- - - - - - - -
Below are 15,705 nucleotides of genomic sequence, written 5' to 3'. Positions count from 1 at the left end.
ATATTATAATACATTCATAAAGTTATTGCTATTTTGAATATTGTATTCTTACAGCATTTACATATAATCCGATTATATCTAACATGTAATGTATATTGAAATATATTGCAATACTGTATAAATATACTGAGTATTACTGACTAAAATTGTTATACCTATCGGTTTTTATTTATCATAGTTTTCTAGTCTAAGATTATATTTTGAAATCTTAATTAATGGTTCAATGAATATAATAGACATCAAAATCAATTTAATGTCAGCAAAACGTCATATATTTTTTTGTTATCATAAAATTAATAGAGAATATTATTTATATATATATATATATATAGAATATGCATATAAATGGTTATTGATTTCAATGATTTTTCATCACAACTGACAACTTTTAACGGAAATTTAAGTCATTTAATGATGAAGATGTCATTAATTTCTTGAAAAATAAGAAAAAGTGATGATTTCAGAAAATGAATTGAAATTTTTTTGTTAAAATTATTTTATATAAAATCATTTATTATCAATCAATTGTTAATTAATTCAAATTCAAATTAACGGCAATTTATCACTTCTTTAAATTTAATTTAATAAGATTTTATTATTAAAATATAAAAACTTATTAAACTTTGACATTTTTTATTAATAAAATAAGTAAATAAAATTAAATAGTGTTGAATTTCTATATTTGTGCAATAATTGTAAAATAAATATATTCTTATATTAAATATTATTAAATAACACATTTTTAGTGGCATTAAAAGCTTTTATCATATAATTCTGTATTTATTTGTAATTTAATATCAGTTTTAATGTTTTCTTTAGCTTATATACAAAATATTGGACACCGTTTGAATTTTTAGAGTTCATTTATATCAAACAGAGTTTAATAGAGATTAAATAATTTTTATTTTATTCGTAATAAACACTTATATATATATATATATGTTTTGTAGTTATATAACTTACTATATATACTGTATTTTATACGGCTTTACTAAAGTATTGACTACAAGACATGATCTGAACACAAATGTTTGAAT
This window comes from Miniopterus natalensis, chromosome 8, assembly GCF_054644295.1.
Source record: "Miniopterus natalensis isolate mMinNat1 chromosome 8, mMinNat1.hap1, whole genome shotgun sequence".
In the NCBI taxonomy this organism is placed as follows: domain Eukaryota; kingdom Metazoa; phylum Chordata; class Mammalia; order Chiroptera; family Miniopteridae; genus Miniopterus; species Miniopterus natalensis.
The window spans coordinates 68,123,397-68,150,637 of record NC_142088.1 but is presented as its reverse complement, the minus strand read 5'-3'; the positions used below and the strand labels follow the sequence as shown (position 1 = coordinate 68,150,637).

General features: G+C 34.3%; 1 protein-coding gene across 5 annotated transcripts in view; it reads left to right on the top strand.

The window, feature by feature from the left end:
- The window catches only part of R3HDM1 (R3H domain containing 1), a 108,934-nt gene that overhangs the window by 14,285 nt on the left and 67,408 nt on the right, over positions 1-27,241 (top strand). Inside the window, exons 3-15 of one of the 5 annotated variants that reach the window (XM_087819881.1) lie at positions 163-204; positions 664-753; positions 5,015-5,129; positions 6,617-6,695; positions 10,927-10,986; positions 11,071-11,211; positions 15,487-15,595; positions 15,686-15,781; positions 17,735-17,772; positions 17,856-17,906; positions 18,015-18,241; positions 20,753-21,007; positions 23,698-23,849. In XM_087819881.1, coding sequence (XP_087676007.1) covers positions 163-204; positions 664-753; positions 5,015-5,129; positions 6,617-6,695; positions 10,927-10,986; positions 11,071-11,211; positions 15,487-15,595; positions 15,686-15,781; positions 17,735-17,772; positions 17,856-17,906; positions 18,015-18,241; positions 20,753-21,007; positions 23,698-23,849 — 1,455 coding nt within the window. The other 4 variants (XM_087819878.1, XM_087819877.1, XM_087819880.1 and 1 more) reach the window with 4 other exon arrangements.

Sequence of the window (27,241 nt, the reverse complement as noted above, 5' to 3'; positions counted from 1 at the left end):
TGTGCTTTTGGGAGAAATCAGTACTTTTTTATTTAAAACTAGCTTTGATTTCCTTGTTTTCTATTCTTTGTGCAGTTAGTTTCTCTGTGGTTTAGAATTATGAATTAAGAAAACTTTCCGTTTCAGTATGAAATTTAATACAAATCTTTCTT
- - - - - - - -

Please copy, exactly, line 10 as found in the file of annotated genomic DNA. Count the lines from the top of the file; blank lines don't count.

Sequence of the window (27,241 nt, the reverse complement as noted above, 5' to 3'; positions counted from 1 at the left end):